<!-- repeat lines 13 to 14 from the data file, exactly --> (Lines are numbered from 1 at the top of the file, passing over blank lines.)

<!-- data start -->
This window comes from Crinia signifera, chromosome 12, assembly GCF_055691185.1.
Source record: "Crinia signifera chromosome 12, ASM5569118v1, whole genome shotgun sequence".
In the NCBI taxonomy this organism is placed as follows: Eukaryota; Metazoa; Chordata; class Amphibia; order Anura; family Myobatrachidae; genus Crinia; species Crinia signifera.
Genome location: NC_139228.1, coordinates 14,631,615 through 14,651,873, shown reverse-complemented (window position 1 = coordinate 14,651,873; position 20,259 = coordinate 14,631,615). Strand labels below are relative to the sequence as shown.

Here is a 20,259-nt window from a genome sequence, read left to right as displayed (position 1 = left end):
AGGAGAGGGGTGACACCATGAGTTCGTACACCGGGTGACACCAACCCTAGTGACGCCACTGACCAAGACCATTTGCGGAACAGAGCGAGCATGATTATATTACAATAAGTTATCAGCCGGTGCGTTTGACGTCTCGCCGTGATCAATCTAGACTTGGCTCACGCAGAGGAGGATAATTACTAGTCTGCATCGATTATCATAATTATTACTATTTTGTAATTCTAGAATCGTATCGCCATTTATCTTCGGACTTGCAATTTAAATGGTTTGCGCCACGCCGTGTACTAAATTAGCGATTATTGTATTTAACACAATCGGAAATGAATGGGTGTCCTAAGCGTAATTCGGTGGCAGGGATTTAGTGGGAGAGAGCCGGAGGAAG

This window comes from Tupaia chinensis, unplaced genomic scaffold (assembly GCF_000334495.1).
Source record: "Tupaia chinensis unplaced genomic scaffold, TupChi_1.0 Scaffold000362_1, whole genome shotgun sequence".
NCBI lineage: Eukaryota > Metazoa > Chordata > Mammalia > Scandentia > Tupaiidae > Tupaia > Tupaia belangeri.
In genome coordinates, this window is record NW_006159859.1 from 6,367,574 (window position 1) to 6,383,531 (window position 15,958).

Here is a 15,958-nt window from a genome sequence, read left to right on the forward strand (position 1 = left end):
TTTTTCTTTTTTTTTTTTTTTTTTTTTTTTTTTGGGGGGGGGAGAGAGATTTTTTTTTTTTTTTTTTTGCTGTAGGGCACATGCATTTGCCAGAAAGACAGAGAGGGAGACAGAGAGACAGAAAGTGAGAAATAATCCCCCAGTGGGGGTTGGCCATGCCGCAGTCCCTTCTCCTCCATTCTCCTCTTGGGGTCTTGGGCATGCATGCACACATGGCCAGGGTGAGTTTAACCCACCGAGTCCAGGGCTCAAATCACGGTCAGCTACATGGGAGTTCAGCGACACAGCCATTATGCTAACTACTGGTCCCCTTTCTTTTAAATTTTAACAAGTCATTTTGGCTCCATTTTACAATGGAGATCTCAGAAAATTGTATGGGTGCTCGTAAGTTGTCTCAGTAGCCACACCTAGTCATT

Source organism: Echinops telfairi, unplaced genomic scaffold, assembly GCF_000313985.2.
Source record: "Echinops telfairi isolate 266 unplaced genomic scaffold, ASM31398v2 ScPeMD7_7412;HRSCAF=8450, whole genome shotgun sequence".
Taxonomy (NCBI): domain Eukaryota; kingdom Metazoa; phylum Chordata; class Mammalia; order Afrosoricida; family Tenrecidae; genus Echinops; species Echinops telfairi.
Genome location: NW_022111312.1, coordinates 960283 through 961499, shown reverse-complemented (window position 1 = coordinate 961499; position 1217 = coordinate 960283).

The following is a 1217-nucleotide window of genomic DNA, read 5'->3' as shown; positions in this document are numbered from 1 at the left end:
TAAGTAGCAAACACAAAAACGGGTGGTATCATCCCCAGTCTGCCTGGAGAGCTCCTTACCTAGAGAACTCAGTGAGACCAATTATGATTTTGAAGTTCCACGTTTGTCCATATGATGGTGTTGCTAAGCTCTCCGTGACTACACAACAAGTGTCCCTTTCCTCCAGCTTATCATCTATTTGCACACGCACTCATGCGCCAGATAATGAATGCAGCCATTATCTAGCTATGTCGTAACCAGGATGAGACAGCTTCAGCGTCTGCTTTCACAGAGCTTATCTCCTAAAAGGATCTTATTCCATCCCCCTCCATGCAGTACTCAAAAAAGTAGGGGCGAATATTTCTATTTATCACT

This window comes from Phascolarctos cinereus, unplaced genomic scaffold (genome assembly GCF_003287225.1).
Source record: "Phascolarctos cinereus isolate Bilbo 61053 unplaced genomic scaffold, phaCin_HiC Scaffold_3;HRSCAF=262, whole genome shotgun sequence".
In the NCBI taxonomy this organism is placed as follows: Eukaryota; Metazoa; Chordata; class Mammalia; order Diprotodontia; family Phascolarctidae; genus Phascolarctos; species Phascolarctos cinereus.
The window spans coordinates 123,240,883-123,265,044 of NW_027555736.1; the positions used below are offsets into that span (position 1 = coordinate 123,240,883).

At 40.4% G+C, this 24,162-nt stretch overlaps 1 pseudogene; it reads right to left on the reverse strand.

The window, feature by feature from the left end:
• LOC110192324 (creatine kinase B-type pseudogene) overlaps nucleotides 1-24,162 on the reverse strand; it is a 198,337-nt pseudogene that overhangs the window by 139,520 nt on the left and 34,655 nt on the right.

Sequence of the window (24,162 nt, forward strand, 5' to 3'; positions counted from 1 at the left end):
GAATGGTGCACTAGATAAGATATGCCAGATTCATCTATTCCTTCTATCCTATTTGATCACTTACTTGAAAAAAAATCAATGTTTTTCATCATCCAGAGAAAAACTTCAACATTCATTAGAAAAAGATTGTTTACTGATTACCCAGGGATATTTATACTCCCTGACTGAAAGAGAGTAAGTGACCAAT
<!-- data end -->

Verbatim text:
Source organism: Echinops telfairi, unplaced genomic scaffold, assembly GCF_000313985.2.
Source record: "Echinops telfairi isolate 266 unplaced genomic scaffold, ASM31398v2 ScPeMD7_7412;HRSCAF=8450, whole genome shotgun sequence".